In practice, zone blocking looks like everyone on the offensive line is “sliding” one way or another en masse. It is a simple but effective scheme. However, what MSU did to modify the zone blocking action in key situations shows excellent schematic flexibility, and should allay any fears about the ability of the staff to adjust to a Walker-less offense going forward.

Additionally, MSU came in with the 4-2-5 defense that defensive coordinator Scottie Hazelton ran in almost every game in 2021. While it certainly ceded yards to Michigan’s offense, it forced multiple field goals in the red zone, and iced the game when it mattered most.

Let’s break down a few keys plays from the Spartans’ come-from-behind victory over the Wolverines on Oct. 30, 2021.

Key Play No. 1: Fourth-down strike to Jalen Nailor

Halfway through the second quarter, MSU trailed by a possession and faced a fourth-down-and-1 near midfield. Electing to keep the offense on the field, MSU picked up a huge chunk play that led to a go-ahead touchdown.

Looking at the defense pre-snap, you can quickly notice a couple of things. See how Michigan is playing extremely close to the line of scrimmage, with a defender in almost every gap, with no safety help against the pass. This is indicative of both the down and distance, and the healthy respect that Michigan has for the run.

Knowing that Michigan is thinking a run is coming, offensive coordinator Jay Johnson does two things to start this play. Firstly, he does an “orbit” motion, swinging Reed behind the formation and into space on the left side of Payton Thorne. This both gives Thorne a safe target to throw to, and shows the offense that Michigan is playing man when DJ Turner (No. 5 for Michigan) mirrors Reed’s motion. Secondly, he has Thorne fake a handoff to Walker.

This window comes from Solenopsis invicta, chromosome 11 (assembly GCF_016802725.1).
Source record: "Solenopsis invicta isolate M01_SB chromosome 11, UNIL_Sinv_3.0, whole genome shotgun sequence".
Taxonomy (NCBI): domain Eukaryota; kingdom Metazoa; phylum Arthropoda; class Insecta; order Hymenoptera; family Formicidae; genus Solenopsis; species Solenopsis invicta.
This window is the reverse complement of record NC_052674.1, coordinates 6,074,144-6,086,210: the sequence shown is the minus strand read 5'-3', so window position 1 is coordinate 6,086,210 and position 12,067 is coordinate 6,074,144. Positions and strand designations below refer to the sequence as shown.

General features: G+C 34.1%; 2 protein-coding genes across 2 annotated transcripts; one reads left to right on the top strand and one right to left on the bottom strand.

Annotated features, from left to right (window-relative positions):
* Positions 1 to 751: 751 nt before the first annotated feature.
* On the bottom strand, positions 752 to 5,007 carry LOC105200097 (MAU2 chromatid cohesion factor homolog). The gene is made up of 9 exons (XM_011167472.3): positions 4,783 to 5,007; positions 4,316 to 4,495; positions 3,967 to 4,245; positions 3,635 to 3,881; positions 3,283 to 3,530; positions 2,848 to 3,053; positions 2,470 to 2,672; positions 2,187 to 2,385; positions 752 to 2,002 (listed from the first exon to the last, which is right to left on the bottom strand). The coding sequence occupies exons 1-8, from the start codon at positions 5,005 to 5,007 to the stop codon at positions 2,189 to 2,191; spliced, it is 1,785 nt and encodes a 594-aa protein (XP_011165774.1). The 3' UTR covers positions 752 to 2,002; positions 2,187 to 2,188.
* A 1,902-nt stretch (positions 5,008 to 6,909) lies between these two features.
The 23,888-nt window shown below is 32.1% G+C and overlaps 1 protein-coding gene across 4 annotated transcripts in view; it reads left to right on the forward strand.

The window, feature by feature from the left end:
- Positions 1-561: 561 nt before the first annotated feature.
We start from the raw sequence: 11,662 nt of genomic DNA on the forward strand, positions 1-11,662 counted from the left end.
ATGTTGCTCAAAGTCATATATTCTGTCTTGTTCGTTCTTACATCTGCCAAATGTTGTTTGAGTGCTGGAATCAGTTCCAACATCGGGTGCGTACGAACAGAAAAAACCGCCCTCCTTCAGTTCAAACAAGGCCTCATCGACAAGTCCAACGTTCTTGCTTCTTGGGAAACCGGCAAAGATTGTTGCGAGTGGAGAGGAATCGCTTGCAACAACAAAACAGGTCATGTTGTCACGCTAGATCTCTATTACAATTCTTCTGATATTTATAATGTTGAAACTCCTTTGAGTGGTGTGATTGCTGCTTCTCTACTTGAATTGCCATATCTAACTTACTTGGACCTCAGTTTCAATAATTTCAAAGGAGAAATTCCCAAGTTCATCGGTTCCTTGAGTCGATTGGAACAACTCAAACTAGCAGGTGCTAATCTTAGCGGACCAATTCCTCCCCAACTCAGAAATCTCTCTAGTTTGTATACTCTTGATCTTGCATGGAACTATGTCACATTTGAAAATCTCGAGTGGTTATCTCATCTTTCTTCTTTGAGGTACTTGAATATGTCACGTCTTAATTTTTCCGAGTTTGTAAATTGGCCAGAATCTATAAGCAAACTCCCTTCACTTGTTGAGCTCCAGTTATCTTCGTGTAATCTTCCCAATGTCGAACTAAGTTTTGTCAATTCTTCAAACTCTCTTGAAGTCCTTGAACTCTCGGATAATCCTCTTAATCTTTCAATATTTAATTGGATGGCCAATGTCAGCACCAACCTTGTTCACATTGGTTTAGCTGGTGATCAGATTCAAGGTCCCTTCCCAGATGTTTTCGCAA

Because Michigan is thinking run, the fake handoff freezes Michigan’s defensive backs and linebackers momentarily. This gives Walker and Connor Heyward (who comes screaming across the formation from his spot behind tight end Tyler Hunt) enough time to engage with the defensive end and linebacker lined up on the left side of the offensive line. The rest of the offensive line responds to the mess of winged helmets at the line of scrimmage by zone blocking to the right, drawing most of the defensive front along with them.

This isolates Jalen Nailor with Gemon Green, No. 22 for Michigan, at the top of the screen. Again playing on Michigan’s expectation of the run, he engages with the cornerback for a couple of moments. This is enough to get the corner’s eyes in the backfield, trying to find the running back, as Green has the job in run support to set the edge against a run.